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PAGE A22 • THE TIMES OF MIDDLE COUNTRY • September 14, 2017

OpiniOn Editorial

Letters to the editor

Response to Congressman Zeldin’s letter

Photo by Kevin Redding

Mothers who lost children to overdoses embrace one another during Hope Walk for Addiction at Cedar Beach in Mount Sinai.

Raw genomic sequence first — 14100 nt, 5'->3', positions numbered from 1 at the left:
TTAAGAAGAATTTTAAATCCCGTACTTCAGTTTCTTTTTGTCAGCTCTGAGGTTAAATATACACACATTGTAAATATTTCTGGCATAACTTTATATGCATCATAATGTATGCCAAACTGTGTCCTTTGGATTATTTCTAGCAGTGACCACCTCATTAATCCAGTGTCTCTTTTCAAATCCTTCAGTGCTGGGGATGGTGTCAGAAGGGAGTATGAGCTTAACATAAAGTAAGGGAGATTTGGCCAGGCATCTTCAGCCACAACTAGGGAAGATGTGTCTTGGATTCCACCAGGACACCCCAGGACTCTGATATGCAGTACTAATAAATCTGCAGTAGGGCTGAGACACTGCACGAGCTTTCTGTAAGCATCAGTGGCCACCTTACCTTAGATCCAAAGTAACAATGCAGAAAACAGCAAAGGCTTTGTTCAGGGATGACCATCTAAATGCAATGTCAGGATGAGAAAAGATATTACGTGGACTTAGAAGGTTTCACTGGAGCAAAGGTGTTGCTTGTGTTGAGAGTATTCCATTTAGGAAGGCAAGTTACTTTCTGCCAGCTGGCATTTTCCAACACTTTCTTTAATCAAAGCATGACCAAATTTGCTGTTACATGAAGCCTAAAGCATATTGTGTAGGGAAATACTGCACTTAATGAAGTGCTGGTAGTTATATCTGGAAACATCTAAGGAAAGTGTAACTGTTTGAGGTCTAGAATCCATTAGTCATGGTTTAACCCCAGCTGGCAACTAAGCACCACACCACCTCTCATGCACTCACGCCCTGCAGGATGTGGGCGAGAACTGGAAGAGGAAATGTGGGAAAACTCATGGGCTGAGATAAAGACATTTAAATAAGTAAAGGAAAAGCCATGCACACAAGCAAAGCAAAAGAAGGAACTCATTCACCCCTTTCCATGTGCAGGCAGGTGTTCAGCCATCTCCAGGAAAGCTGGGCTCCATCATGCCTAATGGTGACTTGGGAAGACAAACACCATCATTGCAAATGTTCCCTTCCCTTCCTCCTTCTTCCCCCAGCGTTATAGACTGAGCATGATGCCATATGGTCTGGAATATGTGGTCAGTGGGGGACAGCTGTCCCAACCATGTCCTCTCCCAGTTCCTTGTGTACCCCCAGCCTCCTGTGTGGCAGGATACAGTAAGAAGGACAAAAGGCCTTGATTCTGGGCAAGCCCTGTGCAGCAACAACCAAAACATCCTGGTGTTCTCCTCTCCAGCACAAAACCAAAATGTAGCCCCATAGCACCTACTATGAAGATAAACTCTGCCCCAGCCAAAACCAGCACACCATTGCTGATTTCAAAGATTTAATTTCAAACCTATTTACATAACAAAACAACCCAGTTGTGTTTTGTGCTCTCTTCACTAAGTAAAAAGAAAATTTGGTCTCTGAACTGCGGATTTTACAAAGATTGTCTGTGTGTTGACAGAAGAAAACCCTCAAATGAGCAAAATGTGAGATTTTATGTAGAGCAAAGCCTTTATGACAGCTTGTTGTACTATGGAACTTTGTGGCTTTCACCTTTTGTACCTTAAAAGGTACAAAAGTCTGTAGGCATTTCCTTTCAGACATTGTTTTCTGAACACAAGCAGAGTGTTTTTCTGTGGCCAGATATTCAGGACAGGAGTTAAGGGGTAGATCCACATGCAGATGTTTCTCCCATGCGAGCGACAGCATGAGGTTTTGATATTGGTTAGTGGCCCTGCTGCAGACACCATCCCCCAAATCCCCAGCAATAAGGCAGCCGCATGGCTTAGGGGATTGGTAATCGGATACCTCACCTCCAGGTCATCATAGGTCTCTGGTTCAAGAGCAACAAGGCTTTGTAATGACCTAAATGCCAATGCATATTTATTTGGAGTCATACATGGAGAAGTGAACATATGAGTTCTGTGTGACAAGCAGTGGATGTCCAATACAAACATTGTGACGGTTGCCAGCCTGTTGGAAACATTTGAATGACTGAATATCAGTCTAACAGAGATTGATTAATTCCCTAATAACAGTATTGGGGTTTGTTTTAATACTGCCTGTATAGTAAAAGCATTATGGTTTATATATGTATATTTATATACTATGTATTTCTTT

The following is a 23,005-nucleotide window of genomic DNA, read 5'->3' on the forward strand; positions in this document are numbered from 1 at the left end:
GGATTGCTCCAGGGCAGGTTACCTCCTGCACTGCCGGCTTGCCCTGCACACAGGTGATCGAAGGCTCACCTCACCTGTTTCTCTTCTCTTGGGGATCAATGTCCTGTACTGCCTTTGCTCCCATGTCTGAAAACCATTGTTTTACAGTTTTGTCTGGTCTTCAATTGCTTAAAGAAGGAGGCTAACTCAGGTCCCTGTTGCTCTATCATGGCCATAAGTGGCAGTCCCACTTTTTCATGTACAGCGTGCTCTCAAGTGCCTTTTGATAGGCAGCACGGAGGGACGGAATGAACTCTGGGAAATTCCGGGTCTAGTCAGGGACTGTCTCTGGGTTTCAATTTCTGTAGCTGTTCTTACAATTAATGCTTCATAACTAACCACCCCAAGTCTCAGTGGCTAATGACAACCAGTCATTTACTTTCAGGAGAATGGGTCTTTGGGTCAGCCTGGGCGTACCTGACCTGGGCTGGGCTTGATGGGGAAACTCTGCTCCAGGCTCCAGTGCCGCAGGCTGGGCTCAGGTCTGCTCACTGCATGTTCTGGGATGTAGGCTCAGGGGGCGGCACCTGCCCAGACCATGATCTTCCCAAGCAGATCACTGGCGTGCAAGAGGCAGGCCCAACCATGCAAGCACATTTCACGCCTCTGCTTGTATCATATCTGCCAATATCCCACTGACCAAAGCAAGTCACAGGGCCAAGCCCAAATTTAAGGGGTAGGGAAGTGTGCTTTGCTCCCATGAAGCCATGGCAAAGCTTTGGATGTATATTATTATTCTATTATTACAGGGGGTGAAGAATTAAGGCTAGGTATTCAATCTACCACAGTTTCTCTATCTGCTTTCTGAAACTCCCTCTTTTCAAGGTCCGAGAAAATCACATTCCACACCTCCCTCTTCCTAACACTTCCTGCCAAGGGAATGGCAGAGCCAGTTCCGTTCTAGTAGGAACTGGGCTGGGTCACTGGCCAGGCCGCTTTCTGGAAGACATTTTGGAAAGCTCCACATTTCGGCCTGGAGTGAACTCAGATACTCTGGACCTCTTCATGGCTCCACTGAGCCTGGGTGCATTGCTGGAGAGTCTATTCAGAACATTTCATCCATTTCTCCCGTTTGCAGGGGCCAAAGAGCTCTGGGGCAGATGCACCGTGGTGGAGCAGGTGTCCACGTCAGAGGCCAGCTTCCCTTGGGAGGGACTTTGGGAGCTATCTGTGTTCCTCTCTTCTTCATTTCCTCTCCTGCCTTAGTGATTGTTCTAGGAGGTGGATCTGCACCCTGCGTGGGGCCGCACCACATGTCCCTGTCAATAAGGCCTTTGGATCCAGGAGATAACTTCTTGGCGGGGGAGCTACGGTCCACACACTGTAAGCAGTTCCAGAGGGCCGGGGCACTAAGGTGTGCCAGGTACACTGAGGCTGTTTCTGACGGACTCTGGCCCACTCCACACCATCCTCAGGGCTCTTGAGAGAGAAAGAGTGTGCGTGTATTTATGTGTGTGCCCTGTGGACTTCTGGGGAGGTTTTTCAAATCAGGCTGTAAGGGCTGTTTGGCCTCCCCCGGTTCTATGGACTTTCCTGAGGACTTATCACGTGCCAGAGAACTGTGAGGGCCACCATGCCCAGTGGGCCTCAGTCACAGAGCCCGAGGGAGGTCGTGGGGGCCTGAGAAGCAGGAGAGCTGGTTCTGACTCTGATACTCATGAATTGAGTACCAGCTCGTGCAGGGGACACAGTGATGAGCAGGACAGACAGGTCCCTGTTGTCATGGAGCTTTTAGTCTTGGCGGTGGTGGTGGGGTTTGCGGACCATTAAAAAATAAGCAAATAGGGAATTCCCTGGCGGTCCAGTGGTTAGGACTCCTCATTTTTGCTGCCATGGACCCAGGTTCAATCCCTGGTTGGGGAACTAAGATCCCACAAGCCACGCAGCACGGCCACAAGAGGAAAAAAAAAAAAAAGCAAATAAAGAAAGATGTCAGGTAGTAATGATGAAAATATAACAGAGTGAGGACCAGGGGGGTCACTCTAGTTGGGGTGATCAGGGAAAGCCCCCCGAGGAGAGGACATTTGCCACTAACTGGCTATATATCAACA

Actions speak louder than panels Problem solving on Long Island seems to have become synonymous with panel making. As the opioid addiction and overdose crisis in Suffolk County continues to compound, it seems the only solution local government can think of is to create a task force. Last week, the county Legislature approved an opiate and heroin advisory panel, made up of legislators, organization heads, members of law enforcement, doctors and educational leaders, who will put their heads together to come up with solutions. While this may sound like a worthwhile idea, we’ve seen it done before, and seen it done in an attempt to fix numerous issues, with varying levels of success. In 2010, in fact, the Legislature passed legislation for a similar, impermanent panel with 13 members, many of whom are on this new one. It disbanded five years ago, and made 48 recommendations, two of which came to fruition — “The Ugly Truth” videos shown in public schools and the creation of countywide public Narcan training sessions. While Suffolk has seen some of the benefits from these initiatives, these committees still fail to get to the root of the problem: improving prevention and rehabilitation. We know some members, new ones like Police Commissioner Tim Sini, might present some helpful proposals and real solutions. We hope the other members take notes and think about seriously making a push to come together to instill change. Too many times advisory panels and task forces lead to dead ends. And with so many groups out there fighting the same subject, it becomes that much more difficult to focus the attention toward real problem solving. Will this panel attack the issue of overprescribing and illegally prescribing pain medication, which more times than not, is what leads kids down the path of heroin addiction? Marijuana was long considered a “gateway drug” to other more dangerous substances, yet Oxycodone and Vicodin don’t seem to be regarded the same way, and until that is the case no amount of panels or task forces is going to stem this tide. This can also been seen as a symbolic election-year move. With all of the legislators on the panel up for re-election, you can see where we’re going with this. It also consists solely of Democrats. Despite the panel being based on merit and knowledge, it is not a bipartisan effort and it can be understood why it has put a bad taste in the mouths of others. While we of course, as much as anyone, especially after devoting a whole special issue to the crisis, would like to see an end to the death, the pain and the suffering of our fellow Long Islanders, we remain skeptical an advisory panel is the way to get the job done.